Thursday, October 08, 2009

Jobless Claims (4Wk. Avg.) Fall to Lowest Level in 37 Weeks, Down 119,000 (-18%) From April Peak



WALL STREET JOURNAL -- In a positive sign for the labor market, the number of U.S. workers filing new claims for jobless benefits decreased more than economists expected last week. Initial claims for jobless benefits fell by 33,000 to 521,000 in the week ended Oct. 3, the U.S. Labor Department said in its weekly report. The last time initial claims were this low was on January 3.

The four-week moving average of new claims, which aims to smooth volatility in the data, also fell by 9,000 to 539,750 from the previous week's revised figure of 548,750. The last time the four-week moving average was this low was on January 17 (see top chart above).

Economists at JP Morgan Chase & Co. wrote in an economic analysis last week that claims generally appear to be on a downward trend, but the pace at which they are falling is a bit sluggish. "The drop has been somewhat slow relative to other large recessions," the economists wrote last week. "Initial jobless claims have fallen 18% in the 26 weeks since they peaked. In the same time span, jobless claims fell by 23% after the 1975 recession, 33% after the 1980 recession, and 29% after the 1982 recession. Claims are usually a good predictor of employment, and the slowness of their decline could indicate a sluggish recovery in the labor market."

MP: From the early April peak of 658,750, jobless claims (four-week average) have fallen by 119,000 (-18%), and that measure of jobless claims has fallen in 20 out of the last 26 weeks. It's also interesting that in the WSJ article above, the Chase economists didn't mention the two most recent recessions of 1990-1991 and 2001. During those two recessions, jobless claims fell by a comparable amount, by -15% from the March 1991 peak and by -19% from the October 2001 peak (see bottom chart above).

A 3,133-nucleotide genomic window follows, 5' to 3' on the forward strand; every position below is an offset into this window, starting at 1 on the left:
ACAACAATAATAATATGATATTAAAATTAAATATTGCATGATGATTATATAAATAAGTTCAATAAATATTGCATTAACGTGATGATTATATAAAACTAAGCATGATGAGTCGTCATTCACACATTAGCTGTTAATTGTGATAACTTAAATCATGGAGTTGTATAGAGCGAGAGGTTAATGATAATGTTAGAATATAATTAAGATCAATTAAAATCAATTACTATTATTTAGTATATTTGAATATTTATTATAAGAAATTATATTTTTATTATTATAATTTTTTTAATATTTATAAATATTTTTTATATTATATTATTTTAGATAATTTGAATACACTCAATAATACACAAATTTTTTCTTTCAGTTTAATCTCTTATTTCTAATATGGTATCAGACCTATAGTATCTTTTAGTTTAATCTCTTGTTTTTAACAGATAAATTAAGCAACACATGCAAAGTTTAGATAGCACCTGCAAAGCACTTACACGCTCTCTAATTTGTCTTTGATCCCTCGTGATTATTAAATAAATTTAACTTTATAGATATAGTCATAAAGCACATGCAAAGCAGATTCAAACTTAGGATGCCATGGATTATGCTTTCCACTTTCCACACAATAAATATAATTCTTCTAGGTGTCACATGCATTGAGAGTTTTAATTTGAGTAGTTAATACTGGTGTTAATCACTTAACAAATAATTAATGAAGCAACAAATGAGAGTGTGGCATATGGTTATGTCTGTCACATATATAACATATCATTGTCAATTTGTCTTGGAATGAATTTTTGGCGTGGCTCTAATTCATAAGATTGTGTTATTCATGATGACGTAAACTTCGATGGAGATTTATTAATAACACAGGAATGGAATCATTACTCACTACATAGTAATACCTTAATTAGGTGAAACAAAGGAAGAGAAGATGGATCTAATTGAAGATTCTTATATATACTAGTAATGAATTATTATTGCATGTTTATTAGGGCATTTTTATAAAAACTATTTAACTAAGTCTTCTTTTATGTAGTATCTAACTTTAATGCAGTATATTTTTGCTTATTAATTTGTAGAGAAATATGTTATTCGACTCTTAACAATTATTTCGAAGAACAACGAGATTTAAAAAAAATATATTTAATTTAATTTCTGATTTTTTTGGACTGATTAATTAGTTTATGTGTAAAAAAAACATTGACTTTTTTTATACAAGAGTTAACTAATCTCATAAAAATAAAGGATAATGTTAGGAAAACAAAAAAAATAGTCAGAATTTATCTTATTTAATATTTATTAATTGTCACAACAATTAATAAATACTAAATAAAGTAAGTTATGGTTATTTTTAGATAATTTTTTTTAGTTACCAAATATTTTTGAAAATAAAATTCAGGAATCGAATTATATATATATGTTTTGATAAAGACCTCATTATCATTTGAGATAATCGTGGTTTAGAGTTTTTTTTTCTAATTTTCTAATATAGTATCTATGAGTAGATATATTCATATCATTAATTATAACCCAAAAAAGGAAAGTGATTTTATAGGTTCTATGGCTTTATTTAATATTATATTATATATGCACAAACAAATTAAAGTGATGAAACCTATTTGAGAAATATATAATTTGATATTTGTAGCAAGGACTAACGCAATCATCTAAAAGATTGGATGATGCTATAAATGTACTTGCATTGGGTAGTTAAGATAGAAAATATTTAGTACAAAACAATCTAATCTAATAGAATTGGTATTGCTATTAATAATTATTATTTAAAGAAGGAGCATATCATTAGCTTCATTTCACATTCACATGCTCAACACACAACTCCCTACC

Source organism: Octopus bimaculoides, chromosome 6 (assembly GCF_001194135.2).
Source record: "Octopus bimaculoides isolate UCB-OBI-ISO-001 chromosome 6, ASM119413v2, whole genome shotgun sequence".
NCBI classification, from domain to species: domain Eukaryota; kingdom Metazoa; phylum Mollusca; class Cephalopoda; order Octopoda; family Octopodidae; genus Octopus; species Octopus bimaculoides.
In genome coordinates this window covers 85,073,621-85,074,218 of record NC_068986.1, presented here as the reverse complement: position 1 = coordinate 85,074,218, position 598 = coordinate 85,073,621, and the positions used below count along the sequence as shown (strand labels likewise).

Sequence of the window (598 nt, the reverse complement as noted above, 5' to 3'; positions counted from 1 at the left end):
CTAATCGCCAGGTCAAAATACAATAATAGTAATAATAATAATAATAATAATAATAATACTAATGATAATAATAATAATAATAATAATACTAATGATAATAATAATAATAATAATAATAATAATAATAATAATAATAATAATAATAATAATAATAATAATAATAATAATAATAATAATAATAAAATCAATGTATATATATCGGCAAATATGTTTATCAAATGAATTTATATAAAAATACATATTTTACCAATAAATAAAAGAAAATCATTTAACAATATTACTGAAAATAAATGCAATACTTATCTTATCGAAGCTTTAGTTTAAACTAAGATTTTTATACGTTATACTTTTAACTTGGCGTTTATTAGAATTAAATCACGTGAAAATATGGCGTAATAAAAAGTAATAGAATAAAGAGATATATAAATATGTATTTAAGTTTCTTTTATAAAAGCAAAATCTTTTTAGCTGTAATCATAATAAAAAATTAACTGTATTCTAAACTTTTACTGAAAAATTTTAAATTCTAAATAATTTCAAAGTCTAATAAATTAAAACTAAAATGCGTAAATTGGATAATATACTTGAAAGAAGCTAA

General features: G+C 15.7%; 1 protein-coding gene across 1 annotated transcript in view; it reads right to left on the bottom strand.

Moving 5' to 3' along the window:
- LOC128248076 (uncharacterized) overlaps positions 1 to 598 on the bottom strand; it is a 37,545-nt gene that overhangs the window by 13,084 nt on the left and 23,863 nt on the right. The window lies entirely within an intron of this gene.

14 Comments:

At 10/08/2009 9:23 AM, Blogger John Thacker said...

It is interesting that they didn't mention the two most recent recessions, since that would seem to bolster their argument. Both did have similar declines in unemployment numbers, and both had somewhat sluggish job recoveries.

 
At 10/08/2009 9:51 AM, Blogger Mark J. Perry said...

John: It would seem the opposite, that the 2 most recent recessions weaken their case, not strengthen it. The current drop of -18% is very much like the last two recessions.

 
At 10/08/2009 10:00 AM, Anonymous richard said...

*off topic, sorry about that*

Mark,

Here is a story you should like, about UK healthcare

http://www.mirror.co.uk/news/top-stories/2009/10/08/give-me-a-break-115875-21731337/

 
At 10/08/2009 10:06 AM, Anonymous Anonymous said...

I hope we do not reach the level of unemployment we reached in 1982-3, which I believe was 10.2%

In looking at these numbers which reflect net changes to unemployment, what concerns me is the composition of total unemployment: The portion of unemployed in 1983 which exceeded 27 weeks never exceed 2.7% of the workforce; as of September 2009, the number has exceed 3.5% of the workforce.

This may be sectoral, I haven't checked, and may be those involved in construction and house financing. I do know that about 1/5 of the September unemployment was from state and local government layoffs that were not saved by the stimulus program.